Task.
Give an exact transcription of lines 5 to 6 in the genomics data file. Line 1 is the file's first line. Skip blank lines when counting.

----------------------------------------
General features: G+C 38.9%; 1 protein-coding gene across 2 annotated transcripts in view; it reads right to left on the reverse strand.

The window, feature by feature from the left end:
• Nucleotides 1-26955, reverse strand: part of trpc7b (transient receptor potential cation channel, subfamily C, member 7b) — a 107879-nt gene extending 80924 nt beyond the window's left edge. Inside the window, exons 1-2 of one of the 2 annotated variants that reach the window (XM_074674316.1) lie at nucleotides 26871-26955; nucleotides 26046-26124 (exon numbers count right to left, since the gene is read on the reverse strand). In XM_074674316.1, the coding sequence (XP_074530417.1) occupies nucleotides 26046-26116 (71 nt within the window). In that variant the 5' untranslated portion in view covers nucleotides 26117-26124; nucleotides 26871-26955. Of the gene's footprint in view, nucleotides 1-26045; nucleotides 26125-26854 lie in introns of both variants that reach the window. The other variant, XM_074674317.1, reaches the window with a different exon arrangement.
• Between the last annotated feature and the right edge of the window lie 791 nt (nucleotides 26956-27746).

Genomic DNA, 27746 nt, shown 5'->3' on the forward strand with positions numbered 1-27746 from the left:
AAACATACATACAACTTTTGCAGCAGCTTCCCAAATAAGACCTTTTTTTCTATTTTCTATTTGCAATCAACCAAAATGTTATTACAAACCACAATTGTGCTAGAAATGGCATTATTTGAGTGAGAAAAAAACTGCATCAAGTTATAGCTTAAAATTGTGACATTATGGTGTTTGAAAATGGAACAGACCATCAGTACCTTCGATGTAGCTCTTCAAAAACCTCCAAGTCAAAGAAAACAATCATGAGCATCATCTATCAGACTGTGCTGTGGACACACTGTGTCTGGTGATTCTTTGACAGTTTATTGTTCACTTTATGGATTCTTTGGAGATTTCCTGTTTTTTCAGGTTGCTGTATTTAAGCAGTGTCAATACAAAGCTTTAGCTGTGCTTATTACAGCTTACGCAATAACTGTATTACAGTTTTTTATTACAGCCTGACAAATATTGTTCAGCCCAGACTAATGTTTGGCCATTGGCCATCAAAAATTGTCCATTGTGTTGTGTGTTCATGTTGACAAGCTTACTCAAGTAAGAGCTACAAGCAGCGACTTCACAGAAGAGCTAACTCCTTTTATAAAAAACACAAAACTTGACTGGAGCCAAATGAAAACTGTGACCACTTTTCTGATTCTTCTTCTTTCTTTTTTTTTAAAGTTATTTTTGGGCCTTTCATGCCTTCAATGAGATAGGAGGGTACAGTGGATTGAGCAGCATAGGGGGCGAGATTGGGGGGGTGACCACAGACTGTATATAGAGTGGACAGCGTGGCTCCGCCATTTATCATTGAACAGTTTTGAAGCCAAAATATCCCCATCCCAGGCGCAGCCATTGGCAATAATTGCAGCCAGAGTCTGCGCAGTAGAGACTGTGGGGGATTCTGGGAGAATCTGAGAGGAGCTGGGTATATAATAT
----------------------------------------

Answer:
Genomic DNA, 27746 nt, shown 5'->3' on the forward strand with positions numbered 1-27746 from the left:
AAACATACATACAACTTTTGCAGCAGCTTCCCAAATAAGACCTTTTTTTCTATTTTCTATTTGCAATCAACCAAAATGTTATTACAAACCACAATTGTGCTAGAAATGGCATTATTTGAGTGAGAAAAAAACTGCATCAAGTTATAGCTTAAAATTGTGACATTATGGTGTTTGAAAATGGAACAGACCATCAGTACCTTCGATGTAGCTCTTCAAAAACCTCCAAGTCAAAGAAAACAATCATGAGCATCATCTATCAGACTGTGCTGTGGACACACTGTGTCTGGTGATTCTTTGACAGTTTATTGTTCACTTTATGGATTCTTTGGAGATTTCCTGTTTTTTCAGGTTGCTGTATTTAAGCAGTGTCAATACAAAGCTTTAGCTGTGCTTATTACAGCTTACGCAATAACTGTATTACAGTTTTTTATTACAGCCTGACAAATATTGTTCAGCCCAGACTAATGTTTGGCCATTGGCCATCAAAAATTGTCCATTGTGTTGTGTGTTCATGTTGACAAGCTTACTCAAGTAAGAGCTACAAGCAGCGACTTCACAGAAGAGCTAACTCCTTTTATAAAAAACACAAAACTTGACTGGAGCCAAATGAAAACTGTGACCACTTTTCTGATTCTTCTTCTTTCTTTTTTTTTAAAGTTATTTTTGGGCCTTTCATGCCTTCAATGAGATAGGAGGGTACAGTGGATTGAGCAGCATAGGGGGCGAGATTGGGGGGGTGACCACAGACTGTATATAGAGTGGACAGCGTGGCTCCGCCATTTATCATTGAACAGTTTTGAAGCCAAAATATCCCCATCCCAGGCGCAGCCATTGGCAATAATTGCAGCCAGAGTCTGCGCAGTAGAGACTGTGGGGGATTCTGGGAGAATCTGAGAGGAGCTGGGTATATAATAT